Nothing is more important in custody litigation then to get what you have bargained for. Although at the time of such negotiations you will be anxious to compromise and reach an agreement in order to avoid the emotional trauma and expense that a trial will entail, you must consider that unless you have provisions in the agreement to accommodate a change in circumstances, you will have a tough time to convince the court that a change is in the best interest of the children and that a significant change has taken place.
When a prior agreement has been reached, and the provisions are incorporated but not merged in the decree of divorce, the surviving agreement will be treated as a binding contract, except the provisions relating to child custody or visitation which is subject to the court's determination that the initial agreement was consistent with the children's best interest. Of course if fraud is involved or the agreement is unconscionable on other equitable grounds asserted, these agreements may be set aside. Change is sparingly granted by the courts and the facts presented must be persuasive and capable of but one outcome. Statistically, less than 10% of such application will be set down for hearings and the ultimate relief granted after trial.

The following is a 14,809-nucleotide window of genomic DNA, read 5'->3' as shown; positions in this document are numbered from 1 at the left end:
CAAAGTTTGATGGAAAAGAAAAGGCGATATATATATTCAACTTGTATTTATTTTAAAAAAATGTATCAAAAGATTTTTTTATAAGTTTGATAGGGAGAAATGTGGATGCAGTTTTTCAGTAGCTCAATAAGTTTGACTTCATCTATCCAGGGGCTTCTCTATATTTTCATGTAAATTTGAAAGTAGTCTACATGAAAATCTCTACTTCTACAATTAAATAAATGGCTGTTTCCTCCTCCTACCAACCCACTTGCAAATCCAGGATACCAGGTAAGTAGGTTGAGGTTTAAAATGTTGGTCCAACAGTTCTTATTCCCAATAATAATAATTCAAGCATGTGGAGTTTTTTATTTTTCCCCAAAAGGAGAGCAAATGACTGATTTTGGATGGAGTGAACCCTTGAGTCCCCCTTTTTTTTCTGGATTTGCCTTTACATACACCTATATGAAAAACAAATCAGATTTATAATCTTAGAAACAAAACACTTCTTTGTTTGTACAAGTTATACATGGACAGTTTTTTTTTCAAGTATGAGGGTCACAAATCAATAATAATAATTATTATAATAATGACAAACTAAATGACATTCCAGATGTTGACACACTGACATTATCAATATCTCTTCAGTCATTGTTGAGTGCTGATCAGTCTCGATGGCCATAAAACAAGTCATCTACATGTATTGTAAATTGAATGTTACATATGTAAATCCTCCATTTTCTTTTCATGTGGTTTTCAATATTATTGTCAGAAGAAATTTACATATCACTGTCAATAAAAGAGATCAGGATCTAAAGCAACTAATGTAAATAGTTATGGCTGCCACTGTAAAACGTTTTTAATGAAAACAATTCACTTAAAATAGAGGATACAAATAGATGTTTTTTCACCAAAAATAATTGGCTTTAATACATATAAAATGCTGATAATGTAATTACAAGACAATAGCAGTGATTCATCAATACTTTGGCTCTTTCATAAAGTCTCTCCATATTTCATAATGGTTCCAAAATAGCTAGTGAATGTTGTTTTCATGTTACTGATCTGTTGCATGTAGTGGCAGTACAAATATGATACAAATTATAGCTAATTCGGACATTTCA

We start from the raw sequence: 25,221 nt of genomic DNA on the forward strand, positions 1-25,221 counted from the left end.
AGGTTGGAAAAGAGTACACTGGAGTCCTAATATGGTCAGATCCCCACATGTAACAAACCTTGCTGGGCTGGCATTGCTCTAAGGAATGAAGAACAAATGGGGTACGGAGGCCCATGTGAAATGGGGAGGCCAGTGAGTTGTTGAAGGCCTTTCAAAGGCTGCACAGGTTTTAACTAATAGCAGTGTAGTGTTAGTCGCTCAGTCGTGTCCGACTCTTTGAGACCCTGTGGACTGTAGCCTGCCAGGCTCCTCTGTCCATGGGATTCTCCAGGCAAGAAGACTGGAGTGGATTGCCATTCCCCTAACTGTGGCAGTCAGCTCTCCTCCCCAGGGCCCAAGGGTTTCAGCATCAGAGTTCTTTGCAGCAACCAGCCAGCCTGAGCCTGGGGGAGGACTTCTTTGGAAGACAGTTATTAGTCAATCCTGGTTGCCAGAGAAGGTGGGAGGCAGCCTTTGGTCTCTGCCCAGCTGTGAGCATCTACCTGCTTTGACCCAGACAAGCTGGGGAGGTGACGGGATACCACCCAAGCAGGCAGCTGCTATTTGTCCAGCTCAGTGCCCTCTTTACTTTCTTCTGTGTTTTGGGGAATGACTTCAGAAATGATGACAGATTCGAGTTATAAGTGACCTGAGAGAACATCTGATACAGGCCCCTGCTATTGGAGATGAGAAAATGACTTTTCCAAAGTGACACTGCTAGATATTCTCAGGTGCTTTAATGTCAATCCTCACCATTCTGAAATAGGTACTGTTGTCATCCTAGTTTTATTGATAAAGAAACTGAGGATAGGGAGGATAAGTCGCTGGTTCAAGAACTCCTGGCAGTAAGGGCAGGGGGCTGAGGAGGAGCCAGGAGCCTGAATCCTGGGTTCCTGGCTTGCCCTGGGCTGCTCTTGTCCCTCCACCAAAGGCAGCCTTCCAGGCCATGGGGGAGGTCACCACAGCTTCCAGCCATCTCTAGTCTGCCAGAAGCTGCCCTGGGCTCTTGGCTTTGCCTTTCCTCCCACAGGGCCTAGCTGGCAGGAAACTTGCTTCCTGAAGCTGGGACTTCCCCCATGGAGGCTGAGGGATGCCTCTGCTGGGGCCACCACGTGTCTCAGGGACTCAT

With this knowledge in hand, and the fact that the courts will generally give custody to the parent who was first awarded or obtained custody by voluntary agreement or court order, before agreeing to such provisions you must carefully consider the long term effect that these determinations will have when a change of custody or visitation is sought. Without an evidentiary showing sufficient to warrant ahearing, your application will be denied based upon the papers submitted. The only remedy remaining would be to appeal the lower courts adverse determination to an appellate court for review.
It is also to be noted that the appellate courts are loathe to make a change to a pendente lite (pending trial) order inasmuch as they will normally hold that there must exist exigent circumstances to consider doing so. The explanation given is usually that any perceived inequities can be remedied by a speedy trial where all circumstances can be fully explored. See Stock v. Stock, 2013 NY Slip Op 05307.